01.Digital radio (DAB+)
Please note: this information was current as of January 2009 but is still a useful guide to today's market.
Unlike digital TV there is no cut-off date for analog radio, therefore no need to rush out and buy a digital radio (DAB+) receiver. However, if you're keen to experience the difference digital technology makes to the radio waves you should at last be able to find some DAB+ options without spending too much money.
While performance and features available have been good for models CHOICE has tested over the past year have been promising, the asking price remained too expensive for us to recommend DAB+ as a compelling alternative to the standard FM/AM radio receiver. However, there are some signs that DAB+ is becoming more readily available in micro and mini hifi systems at reasonable prices.
What does it do?
CHOICE initially anticipated quite a bit of promotion for digital radio across all media in 2010. Using the slogan "Digital Radio Plus", but in the main, its been left up to the major radio networks to push the new technology by providing original content on the DAB+ band to help provide some reason to make the switch.
Features potantially available on DAB+ recievers include:
High quality sound.
Station searching by name rather than frequency.
- The ability to pause and play back radio in much the same way as you can with digital TV recorders.
Extra channels on specialist subjects.
Text and pictures (if your radio has a screen).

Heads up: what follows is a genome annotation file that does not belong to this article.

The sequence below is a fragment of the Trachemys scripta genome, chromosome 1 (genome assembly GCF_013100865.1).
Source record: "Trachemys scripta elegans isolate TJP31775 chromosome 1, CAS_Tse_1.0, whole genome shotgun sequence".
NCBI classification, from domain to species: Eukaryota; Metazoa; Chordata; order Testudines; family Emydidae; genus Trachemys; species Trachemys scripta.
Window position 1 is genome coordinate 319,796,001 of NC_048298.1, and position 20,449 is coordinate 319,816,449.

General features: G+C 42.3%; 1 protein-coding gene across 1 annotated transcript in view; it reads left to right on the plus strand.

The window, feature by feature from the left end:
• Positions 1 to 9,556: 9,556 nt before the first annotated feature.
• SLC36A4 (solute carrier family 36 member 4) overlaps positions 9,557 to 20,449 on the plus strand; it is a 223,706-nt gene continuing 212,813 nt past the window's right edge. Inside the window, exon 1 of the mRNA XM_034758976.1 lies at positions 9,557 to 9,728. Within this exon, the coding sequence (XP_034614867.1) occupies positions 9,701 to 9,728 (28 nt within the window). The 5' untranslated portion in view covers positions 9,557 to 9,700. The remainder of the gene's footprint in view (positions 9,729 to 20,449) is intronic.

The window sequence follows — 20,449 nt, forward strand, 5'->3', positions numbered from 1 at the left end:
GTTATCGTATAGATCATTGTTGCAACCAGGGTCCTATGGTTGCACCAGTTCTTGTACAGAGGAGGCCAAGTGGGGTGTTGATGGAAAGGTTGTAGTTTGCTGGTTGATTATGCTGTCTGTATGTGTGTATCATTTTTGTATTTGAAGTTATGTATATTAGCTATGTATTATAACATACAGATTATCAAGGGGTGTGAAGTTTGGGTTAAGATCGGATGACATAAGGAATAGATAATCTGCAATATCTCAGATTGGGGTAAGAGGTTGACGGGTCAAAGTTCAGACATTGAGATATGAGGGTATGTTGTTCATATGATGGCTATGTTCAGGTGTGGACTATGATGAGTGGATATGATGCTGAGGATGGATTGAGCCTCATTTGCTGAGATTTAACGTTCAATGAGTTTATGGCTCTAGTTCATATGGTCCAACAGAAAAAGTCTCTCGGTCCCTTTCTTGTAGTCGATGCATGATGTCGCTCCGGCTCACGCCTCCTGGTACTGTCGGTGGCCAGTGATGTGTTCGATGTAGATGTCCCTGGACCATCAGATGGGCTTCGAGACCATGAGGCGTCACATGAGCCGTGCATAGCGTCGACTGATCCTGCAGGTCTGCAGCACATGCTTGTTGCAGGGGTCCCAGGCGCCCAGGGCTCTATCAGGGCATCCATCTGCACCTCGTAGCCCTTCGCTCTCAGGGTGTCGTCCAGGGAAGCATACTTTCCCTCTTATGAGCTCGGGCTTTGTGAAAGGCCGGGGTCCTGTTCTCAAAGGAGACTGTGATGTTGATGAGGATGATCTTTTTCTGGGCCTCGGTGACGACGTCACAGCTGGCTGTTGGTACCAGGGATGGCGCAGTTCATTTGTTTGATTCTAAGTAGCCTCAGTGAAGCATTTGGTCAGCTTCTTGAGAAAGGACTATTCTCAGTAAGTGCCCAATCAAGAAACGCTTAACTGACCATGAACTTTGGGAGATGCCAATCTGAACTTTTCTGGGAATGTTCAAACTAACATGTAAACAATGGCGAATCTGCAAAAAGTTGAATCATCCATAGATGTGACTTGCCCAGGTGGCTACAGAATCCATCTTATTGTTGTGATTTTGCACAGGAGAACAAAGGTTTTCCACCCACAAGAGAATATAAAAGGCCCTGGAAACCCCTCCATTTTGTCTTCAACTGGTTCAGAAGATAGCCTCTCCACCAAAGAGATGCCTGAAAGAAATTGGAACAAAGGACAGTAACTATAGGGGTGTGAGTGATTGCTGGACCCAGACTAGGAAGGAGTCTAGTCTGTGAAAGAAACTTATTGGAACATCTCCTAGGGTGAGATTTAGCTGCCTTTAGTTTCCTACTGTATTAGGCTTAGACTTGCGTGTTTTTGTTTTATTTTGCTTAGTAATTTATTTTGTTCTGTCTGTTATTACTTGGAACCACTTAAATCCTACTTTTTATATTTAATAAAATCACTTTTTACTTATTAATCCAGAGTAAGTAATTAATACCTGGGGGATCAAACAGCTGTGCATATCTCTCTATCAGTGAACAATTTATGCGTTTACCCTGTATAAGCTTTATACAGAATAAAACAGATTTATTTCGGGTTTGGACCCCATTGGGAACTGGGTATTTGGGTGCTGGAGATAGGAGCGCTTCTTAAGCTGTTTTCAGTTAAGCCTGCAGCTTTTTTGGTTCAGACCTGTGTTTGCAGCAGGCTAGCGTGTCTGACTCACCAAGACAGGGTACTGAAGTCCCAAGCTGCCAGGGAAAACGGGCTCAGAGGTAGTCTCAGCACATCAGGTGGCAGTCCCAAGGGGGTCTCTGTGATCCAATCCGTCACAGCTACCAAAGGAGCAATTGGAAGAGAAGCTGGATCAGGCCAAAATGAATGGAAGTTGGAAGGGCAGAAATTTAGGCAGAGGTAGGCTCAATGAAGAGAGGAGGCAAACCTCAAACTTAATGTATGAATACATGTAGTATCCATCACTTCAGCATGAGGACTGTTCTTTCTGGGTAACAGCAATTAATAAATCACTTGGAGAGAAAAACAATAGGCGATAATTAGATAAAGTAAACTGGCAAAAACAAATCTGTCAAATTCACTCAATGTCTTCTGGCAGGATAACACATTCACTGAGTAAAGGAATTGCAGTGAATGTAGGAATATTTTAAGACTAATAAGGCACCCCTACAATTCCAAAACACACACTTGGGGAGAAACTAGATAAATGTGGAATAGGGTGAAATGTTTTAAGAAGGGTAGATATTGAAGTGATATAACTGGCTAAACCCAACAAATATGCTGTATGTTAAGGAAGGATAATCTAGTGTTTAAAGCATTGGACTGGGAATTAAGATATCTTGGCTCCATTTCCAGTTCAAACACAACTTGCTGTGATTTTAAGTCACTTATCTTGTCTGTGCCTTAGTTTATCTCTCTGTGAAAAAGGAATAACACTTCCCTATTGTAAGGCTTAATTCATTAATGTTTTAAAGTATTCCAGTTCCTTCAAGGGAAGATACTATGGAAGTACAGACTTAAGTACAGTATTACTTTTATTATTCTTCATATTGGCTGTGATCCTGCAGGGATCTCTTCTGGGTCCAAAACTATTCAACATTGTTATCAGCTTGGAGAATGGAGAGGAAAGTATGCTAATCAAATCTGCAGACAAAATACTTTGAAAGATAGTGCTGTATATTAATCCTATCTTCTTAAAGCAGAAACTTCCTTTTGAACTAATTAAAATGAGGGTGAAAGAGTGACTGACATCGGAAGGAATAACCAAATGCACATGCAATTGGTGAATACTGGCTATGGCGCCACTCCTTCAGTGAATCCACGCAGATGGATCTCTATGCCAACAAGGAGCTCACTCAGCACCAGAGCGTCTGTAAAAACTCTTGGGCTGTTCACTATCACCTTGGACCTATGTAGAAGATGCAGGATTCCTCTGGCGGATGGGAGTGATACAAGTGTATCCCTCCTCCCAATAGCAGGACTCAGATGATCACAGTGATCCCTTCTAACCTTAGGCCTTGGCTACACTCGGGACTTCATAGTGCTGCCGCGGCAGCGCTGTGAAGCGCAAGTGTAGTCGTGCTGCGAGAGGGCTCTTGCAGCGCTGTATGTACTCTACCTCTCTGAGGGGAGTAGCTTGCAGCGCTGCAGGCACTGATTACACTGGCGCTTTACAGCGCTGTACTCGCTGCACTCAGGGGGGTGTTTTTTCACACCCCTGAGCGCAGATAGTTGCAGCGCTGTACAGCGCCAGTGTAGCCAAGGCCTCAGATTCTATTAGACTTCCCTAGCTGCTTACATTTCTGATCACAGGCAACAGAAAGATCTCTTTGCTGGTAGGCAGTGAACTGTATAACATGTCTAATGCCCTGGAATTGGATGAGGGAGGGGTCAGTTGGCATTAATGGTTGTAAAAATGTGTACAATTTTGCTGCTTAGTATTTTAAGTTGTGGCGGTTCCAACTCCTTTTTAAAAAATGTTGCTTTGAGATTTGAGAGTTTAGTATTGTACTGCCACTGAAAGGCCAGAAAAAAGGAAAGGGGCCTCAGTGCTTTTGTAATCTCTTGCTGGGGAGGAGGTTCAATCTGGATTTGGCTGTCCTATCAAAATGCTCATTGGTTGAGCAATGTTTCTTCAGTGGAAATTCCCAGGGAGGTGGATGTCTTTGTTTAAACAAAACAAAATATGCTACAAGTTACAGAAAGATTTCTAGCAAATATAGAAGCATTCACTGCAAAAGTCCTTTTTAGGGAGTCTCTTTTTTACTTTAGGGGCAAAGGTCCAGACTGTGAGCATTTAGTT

Electronic program guide to help you decide what to listen to in the future.
This doesn't mean that your handheld radio will have many of these features, Initially what you will see will be no more than text that scrolls across the radio's screen providing details of songs, weather or traffic updates, and of course advertising.
Pictures will most likely be album covers or still images of presenters and their guests. However, we hold little hope for an electronic program guide that's up-to-date or accurate; digital TV still hasn't managed this so far and radio tends to be a much more fluid medium.
Expect to see more audio products incorporating DAB+ towards the end of 2010 such as high end AV receivers and home theatre systems. But for the moment, your options are mainly no more than table top radios and the occasional mini hifi system.
Who gets it?
If you live in Adelaide, Brisbane, Melbourne, Perth or Sydney there will be a large number of existing AM and FM radio stations broadcasting in both analog and digital modes. Outside the major capitals, however, you'll have to wait until the infrastructure is in place. There's no clear indication of how long this will take.
No new players will be allowed to enter the market for a period of six years from the launch, but existing license holders are required to be broadcasting digitally in the mainland capitals by 1 July 2009 or else lose the right to do so.
How does it work?
Like digital TV, digital radio is broadcast as a stream of data that your digital radio receives and decodes. The advantage over analogue is that you get more information in the same amount of radio spectrum, hence the ability to receive images and text as well as sound. Analogue radios cannot decipher the digital signal, but most digital radios also include an analogue tuner. All stations transferring to the digital stream will simulcast a digital and analogue signal for the foreseeable future.
How do you get it?
If you live within the broadcast areas you can purchase a digital radio receiver, which will most likely range in price from around $130 for a very basic model up to $550 for one with all the bells and whistles. Most radio stations are currently streaming their content over the internet at www.digitalradioplus.com.au.
CHOICE has completed two digital radio round ups looking at ease of use, features and performance and while the overall performance and feature set is good, the asking price is still too high. See our Digital section for more reviews.